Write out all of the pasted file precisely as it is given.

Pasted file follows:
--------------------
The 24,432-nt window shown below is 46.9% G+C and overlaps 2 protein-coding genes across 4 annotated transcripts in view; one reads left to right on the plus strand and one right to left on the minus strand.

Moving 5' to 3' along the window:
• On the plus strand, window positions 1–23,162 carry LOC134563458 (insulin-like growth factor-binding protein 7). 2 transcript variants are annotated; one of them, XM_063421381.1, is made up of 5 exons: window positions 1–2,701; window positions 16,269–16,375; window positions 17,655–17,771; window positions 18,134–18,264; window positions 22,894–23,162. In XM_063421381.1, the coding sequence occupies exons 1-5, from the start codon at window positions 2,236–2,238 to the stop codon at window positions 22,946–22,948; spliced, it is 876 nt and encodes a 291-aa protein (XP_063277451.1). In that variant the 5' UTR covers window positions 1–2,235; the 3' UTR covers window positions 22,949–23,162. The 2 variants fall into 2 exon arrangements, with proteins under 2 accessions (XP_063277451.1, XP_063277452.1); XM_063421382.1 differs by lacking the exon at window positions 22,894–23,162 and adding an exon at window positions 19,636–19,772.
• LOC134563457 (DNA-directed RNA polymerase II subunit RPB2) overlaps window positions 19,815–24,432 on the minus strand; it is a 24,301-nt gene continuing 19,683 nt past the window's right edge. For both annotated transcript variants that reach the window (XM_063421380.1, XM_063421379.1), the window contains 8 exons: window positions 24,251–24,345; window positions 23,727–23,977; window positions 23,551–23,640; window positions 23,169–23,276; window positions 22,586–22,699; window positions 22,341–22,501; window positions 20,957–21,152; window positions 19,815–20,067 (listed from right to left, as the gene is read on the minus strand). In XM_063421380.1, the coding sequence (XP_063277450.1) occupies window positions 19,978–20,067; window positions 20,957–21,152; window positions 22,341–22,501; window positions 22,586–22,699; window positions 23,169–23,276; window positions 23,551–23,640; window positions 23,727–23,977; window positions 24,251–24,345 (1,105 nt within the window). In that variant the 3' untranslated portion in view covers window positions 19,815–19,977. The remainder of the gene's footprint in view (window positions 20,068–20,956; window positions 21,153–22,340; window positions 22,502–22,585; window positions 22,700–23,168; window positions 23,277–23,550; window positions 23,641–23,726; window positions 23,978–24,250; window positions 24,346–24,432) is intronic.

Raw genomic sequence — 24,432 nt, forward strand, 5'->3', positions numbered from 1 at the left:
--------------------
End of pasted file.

The 24,432-nt window shown below is 46.9% G+C and overlaps 2 protein-coding genes across 4 annotated transcripts in view; one reads left to right on the plus strand and one right to left on the minus strand.

Moving 5' to 3' along the window:
• On the plus strand, window positions 1–23,162 carry LOC134563458 (insulin-like growth factor-binding protein 7). 2 transcript variants are annotated; one of them, XM_063421381.1, is made up of 5 exons: window positions 1–2,701; window positions 16,269–16,375; window positions 17,655–17,771; window positions 18,134–18,264; window positions 22,894–23,162. In XM_063421381.1, the coding sequence occupies exons 1-5, from the start codon at window positions 2,236–2,238 to the stop codon at window positions 22,946–22,948; spliced, it is 876 nt and encodes a 291-aa protein (XP_063277451.1). In that variant the 5' UTR covers window positions 1–2,235; the 3' UTR covers window positions 22,949–23,162. The 2 variants fall into 2 exon arrangements, with proteins under 2 accessions (XP_063277451.1, XP_063277452.1); XM_063421382.1 differs by lacking the exon at window positions 22,894–23,162 and adding an exon at window positions 19,636–19,772.
• LOC134563457 (DNA-directed RNA polymerase II subunit RPB2) overlaps window positions 19,815–24,432 on the minus strand; it is a 24,301-nt gene continuing 19,683 nt past the window's right edge. For both annotated transcript variants that reach the window (XM_063421380.1, XM_063421379.1), the window contains 8 exons: window positions 24,251–24,345; window positions 23,727–23,977; window positions 23,551–23,640; window positions 23,169–23,276; window positions 22,586–22,699; window positions 22,341–22,501; window positions 20,957–21,152; window positions 19,815–20,067 (listed from right to left, as the gene is read on the minus strand). In XM_063421380.1, the coding sequence (XP_063277450.1) occupies window positions 19,978–20,067; window positions 20,957–21,152; window positions 22,341–22,501; window positions 22,586–22,699; window positions 23,169–23,276; window positions 23,551–23,640; window positions 23,727–23,977; window positions 24,251–24,345 (1,105 nt within the window). In that variant the 3' untranslated portion in view covers window positions 19,815–19,977. The remainder of the gene's footprint in view (window positions 20,068–20,956; window positions 21,153–22,340; window positions 22,502–22,585; window positions 22,700–23,168; window positions 23,277–23,550; window positions 23,641–23,726; window positions 23,978–24,250; window positions 24,346–24,432) is intronic.

Raw genomic sequence — 24,432 nt, forward strand, 5'->3', positions numbered from 1 at the left: